Christmas Across the Globe

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Decorating the Christmas tree, setting up twinkling lights on the roof, inflating a giant Rudolph, and baking cookies for Santa Claus are only some of the fun, heart-warming traditions celebrated in America during Christmastime. Traditions across the country, from state-to-state and county-to-county, vary greatly; America is a melting pot of an assortment of different and diverse cultures. Besides Christmas, many Americans celebrate Hanukkah and Kwanza, just to name a few (be sure to check out our Holidays Edition article on Hanukkah!). Many cultures have their own take on Christmas, from fried chicken to child-scaring Krampus.

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Christmas markets are popular in Germany: vendors sell anything from deliciously baked goods to glass ornaments, which, (surprise!) are a German decoration. Christmas trees are very important to the German people and are usually brought in on Christmas Eve, when gifts are exchanged. Children write letters to “das Christkind” (The Christ Child), a young girl dressed in white and gold to resemble a deity. St. Nicholas brings presents on December 6th, accompanied by Krampus, a terrifying, horned monster meant to punish naughty children.

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The Serbian Orthodox Church follows the Julian calendar, resulting in Christmas falling on January 7th. Advent, a time of fasting celebrated by many, lasts about 40 days from late November until Badnje Veče (Christmas Eve). On Badnje Veče, most Serbs attend a late church liturgy, where a giant bonfire burns the branches of the old badnjak (oak tree used as a Christmas tree) and welcomes the new one. The most tasty part of Serbian Christmas traditions (in my humble opinion) is the česnica, a round loaf of bread with hidden coins left inside. On Christmas Eve, families “break” the bed to find the coins or coin, each of which has its own meaning, from good fortune to wealth. Deda Mraz (Grandfather Frost) brings presents on Christmas Eve.

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Similar to Serbia, Egyptian Christians (Coptic Orthodox Church) celebrate Christmas on January 7th and fast for 43 days for Advent, also known as the Holy Nativity Fast. Kiahk, the month leading up to Christmas, includes nights of singing praise songs. Baba Noël (Father Christmas) climbs through house windows and leaves gifts for children. Kahk, a sweet biscuit, is given as a present on Christmas Day.

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The Netherlands

St. Nicholas is known as Sinterklaas in The Netherlands; on the eve of St. Nicholas Day, the Dutch hold festivities and celebrations. Sinterklaas travels from Madrid, where he is rumored to live, to different harbors across The Netherlands, accompanied by Sooty Pieten (Sooty Peters). Once they arrive, church bells ring and Sinterklaas rides through the city on a white horse. Children leave shoes out on windowsills, or by the fireplace for him and hay and carrots for his horse in exchange for presents.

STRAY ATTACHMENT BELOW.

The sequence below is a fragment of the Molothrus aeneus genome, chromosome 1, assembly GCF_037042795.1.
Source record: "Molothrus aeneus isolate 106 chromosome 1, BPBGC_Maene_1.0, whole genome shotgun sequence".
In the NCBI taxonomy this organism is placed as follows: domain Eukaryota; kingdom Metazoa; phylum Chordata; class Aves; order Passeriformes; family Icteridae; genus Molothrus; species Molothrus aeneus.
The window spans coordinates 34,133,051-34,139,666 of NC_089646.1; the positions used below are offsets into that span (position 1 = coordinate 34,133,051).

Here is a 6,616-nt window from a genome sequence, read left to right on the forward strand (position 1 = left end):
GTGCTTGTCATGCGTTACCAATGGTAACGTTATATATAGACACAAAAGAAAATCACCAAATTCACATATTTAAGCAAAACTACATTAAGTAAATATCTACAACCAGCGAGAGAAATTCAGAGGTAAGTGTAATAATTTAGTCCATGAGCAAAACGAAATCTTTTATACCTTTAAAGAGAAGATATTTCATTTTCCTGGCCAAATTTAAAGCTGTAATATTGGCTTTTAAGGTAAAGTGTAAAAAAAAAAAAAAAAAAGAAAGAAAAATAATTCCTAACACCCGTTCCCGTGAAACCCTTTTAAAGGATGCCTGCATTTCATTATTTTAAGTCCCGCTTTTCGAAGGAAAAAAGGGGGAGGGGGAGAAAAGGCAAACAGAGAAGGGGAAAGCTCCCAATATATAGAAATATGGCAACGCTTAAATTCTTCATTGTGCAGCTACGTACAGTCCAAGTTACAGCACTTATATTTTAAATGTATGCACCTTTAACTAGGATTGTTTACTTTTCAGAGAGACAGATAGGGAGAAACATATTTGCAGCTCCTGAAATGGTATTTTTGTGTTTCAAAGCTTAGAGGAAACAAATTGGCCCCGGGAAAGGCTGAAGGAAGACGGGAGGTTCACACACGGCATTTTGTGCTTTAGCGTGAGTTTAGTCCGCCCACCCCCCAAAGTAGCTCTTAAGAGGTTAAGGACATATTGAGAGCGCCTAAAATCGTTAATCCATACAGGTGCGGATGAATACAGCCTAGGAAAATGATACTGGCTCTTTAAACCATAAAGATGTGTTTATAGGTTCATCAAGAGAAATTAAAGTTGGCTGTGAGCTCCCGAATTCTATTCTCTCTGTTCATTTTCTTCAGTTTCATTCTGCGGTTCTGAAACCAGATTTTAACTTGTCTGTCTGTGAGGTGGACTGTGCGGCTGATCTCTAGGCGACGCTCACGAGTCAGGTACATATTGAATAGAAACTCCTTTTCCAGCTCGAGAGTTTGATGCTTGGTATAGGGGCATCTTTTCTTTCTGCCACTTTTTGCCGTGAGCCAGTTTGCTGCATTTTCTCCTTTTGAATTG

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Not as popular of a holiday as compared to New Years, Christmas in Russia is also celebrated on January 7th. Because of the banishment of Christmas in 1929 by the communists, Christmas wasn’t celebrated until after 1991 in Russia. With a tall, magical staff, Ded Moroz (Grandfather Frost), accompanied by his granddaughter Snegurochka, brings gifts to children on New Years. Children create a circle around the Christmas tree, holding hands, and sing out for Ded Moroz and Snegurochka.

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Día de las Velitas (Day of the Candles) is the first day of Christmas preparations. Lights, fireworks, dancing and music are only a few things that decorate the “Feast of the Immaculate Conception”. Children write letters to Baby Jesus, known as Carta al Niño Dios, asking for presents. Nativity scenes are very important in Colombia, as are Novena de Aguinaldos, or special times of prayer. Family and friends meet up at different houses each night to pray and sing carols.

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December 13th, known as St. Lucia’s Day, is one of the most important holidays in Sweden, celebrating a young girl who fed persecuted Christians in Rome. Nowadays, a girl is chosen to play St. Lucia, dressed in a white dress with a red belt and candle crown. Swedes hang Advent Stars, white or red with shining lights inside, in their windows to remember the wise men’s journey to Jesus.

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Not necessarily a religious holiday, Christmas in Japan is celebrated as a day of joy and happiness. Christmas Eve is more romantic, coinciding with Valentine’s Day, while fried chicken is eaten on Christmas Day. The Japanese have adopted their own take on Christmas Cake: a strawberry sponge cake with whipped cream.

Here at ACP, we are proud to announce that we are the most diverse school in Chandler District. Our diverse cultures are represented by all of the continents on this globe (excluding Antarctica). Happy Christmas, Knights!